Sun, Apr 17, 2005 - Page 7 News List

World News Quick Take


■ Philippines

Clerk arrested for extortion

An appeals court clerk in the Philippines has been sacked after she attempted to extort money from a litigant in return for a favorable decision, it was revealed yesterday. Elvira Apao lost her job -- as well as her pension -- -- after Manila's Supreme Court found her guilty of "gross misconduct." She had demanded 1 million pesos (US$18,315) from defendant Zaldy Nuez in exchange for a favourable ruling on his case pending before the appellate court. The case was also the first in Philippines' legal history to admit mobile phone text messages -- or SMS -- as evidence.

■ Sri Lanka

Suspected rebels kill official

Suspected Tamil Tiger rebels shot dead a senior government official in eastern Sri Lanka Friday ahead of a visit to the region by a Norwegian peace envoy, the defense ministry said. T. Thavarajah, the main civil servant in the town of Tirrukkovil, was shot as he returned home, defense ministry spokesman Daya Ratnayake said, adding that he was believed to have been killed by Tiger rebels. The guerrillas gave no immediate reaction to the shooting, which came two days ahead of a visit to the eastern province by Norwegian envoy Erik Solheim.

■ New Zealand

`Breakfast bonks' increasing

There is more than coffee and toast on the breakfast menu in New Zealand's staid South Island city of Christchurch. Sex with a prostitute is an increasingly popular way to start the day, the local newspaper reported yesterday. "A lot of men these days like to stop for a quickie on the way to the office," a prostitute told The Press, reporting an increase in morning rush hour business after prostitution was legalised last year. "They wake up with a need and if it's not met they can now find someone to satisfy it before they start work for the day." The woman said there had always been prostitutes servicing the "breakfast bonk" market, but with the prostitution now legal they did not have to hide.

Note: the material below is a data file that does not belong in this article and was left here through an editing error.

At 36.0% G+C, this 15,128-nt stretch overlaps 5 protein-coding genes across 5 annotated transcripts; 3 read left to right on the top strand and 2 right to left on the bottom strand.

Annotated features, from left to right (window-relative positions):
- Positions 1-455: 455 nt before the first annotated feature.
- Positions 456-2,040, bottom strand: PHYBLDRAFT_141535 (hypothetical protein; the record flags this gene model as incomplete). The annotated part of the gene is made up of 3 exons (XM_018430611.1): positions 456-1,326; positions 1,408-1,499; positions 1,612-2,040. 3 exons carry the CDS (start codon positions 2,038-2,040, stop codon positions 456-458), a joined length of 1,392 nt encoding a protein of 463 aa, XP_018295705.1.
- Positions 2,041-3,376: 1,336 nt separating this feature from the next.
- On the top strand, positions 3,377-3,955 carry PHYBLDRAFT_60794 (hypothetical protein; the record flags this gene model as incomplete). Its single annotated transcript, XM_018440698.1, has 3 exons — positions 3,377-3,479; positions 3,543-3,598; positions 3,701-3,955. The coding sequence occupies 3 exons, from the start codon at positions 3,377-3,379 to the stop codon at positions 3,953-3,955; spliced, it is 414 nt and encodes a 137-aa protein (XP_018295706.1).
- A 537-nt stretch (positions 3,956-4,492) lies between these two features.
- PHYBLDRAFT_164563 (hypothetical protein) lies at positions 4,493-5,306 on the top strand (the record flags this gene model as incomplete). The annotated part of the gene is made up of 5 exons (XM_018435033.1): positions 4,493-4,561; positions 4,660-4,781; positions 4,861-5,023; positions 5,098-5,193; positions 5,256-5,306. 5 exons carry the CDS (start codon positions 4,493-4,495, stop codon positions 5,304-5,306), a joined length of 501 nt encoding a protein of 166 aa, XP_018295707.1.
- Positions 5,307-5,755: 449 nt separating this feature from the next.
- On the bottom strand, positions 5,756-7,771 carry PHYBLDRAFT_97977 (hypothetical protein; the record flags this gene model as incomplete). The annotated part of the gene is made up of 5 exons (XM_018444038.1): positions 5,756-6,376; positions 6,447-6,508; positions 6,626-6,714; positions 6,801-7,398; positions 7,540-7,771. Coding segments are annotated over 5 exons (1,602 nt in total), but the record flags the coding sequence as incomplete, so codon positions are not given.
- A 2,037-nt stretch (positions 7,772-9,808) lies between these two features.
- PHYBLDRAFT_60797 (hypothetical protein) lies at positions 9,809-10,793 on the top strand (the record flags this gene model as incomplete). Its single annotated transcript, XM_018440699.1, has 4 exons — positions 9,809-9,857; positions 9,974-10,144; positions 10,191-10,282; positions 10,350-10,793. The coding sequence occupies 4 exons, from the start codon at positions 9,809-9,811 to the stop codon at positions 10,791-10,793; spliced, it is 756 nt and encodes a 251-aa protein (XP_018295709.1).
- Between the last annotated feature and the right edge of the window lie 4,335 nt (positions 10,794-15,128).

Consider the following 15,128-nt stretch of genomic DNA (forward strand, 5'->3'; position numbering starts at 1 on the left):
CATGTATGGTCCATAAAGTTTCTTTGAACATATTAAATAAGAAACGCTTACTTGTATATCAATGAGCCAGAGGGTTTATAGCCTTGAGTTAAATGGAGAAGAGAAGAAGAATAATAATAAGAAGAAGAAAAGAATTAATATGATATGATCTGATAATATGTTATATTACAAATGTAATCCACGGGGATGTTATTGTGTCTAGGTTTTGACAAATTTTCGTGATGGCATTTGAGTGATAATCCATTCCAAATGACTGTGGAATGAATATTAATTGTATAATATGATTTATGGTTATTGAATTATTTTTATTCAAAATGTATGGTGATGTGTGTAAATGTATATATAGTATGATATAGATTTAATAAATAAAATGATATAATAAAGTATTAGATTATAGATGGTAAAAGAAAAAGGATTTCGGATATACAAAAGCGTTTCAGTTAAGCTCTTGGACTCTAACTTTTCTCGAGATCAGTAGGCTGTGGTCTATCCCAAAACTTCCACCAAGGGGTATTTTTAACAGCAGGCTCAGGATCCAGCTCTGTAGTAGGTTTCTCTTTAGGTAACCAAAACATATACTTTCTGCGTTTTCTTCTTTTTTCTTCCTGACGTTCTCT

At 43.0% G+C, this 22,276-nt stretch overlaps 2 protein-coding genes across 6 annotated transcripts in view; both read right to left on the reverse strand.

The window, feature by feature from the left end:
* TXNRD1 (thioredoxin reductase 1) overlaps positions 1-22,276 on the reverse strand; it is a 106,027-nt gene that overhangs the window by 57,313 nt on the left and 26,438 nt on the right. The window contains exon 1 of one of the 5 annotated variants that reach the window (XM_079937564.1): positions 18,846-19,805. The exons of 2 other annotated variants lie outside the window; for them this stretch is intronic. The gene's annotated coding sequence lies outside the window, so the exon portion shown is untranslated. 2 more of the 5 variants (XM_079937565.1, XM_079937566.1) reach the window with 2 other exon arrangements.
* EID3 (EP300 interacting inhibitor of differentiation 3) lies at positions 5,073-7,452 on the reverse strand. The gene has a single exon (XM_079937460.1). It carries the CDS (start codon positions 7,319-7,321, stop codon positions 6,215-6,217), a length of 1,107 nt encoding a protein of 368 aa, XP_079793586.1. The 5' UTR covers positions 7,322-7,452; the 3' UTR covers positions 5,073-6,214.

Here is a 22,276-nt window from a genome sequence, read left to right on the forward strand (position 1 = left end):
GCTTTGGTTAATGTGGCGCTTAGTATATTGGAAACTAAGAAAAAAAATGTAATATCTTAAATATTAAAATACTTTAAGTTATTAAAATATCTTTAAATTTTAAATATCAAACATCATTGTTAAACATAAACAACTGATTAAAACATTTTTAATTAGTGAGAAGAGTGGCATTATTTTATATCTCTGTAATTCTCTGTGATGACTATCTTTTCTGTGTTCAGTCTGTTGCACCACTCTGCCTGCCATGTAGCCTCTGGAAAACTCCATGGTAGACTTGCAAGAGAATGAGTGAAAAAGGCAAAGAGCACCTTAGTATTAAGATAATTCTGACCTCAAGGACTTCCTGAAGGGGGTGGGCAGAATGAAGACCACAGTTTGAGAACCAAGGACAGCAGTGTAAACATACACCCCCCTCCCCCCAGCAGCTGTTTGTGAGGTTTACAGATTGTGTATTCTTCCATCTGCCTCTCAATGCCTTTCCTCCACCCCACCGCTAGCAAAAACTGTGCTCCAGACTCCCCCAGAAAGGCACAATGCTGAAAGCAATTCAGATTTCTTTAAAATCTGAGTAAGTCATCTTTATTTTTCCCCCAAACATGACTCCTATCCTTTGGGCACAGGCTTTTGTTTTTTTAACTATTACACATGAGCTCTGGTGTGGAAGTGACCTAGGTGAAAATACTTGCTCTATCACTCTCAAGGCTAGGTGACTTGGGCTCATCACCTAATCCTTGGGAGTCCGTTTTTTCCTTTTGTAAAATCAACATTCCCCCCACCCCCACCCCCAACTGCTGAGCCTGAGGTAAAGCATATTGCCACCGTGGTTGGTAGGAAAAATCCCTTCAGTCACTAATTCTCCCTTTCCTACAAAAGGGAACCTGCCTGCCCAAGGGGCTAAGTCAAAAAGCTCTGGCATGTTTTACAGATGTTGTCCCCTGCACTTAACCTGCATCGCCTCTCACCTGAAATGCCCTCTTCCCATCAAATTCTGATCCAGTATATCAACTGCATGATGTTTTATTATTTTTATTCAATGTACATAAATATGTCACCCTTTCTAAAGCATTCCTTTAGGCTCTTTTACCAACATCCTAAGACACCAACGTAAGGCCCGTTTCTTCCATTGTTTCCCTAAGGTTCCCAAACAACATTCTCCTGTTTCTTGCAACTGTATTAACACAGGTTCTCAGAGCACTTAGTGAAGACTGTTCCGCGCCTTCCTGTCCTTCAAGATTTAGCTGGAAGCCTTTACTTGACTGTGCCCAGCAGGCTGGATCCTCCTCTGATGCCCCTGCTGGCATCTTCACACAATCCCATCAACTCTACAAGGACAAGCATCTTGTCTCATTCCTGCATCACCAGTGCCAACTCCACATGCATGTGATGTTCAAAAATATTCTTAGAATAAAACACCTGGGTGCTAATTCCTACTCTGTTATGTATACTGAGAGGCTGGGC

■ Australia

Tsunami drew pedophiles

About 20 convicted Australian pedophiles unsuccessfully tried to travel to Indonesia and Thailand immediately after the Dec. 26 tsunami to prey on vulnerable children, a newspaper reported yesterday. The pedophiles were recorded on a new Australian child sex offender register which requires them to tell police where and when they intend to relocate or travel, The Weekend Australian newspaper said. Police alerted Indonesian and Thai authorities that the men intended to visit early this year and those governments denied them visas, Western Australia state police Detective Sergeant Martin Voyez told the newspaper.

■ Vietnam

Leader admits war horrors

An influential former leader has, for the first time, acknowledged the pain caused to millions of people by the defeat of the South Vietnamese regime to communist forces from the North 30 years ago. The remarks of former prime minister Vo Van Kiet were reported in Tuoi Tre newspaper. "Our victory was great, but we had to pay for that victory with our pain and losses," said Kiet, who was among those in charge of taking over Saigon, after the communists overran the US-backed South Vietnamese forces in the city on April 30, 1975.

■ South Africa

Smoking chimp should quit

A zoo is trying to persuade its star chimpanzee to kick a bad smoking habit. Charlie, a grown male chimp and the Bloemfontein Zoo, has been picking up cigarettes thrown to him by visitors and smoking them -- a habit he probably picked up by observing humans, zoo officials told the SAPA news agency on Thursday. "Baby chimps pick up habits by mimicking adults and we think he started mimicking smokers at his enclosure which probably led to smokers throwing him cigarettes," spokesman Daryl Barnes told SAPA.

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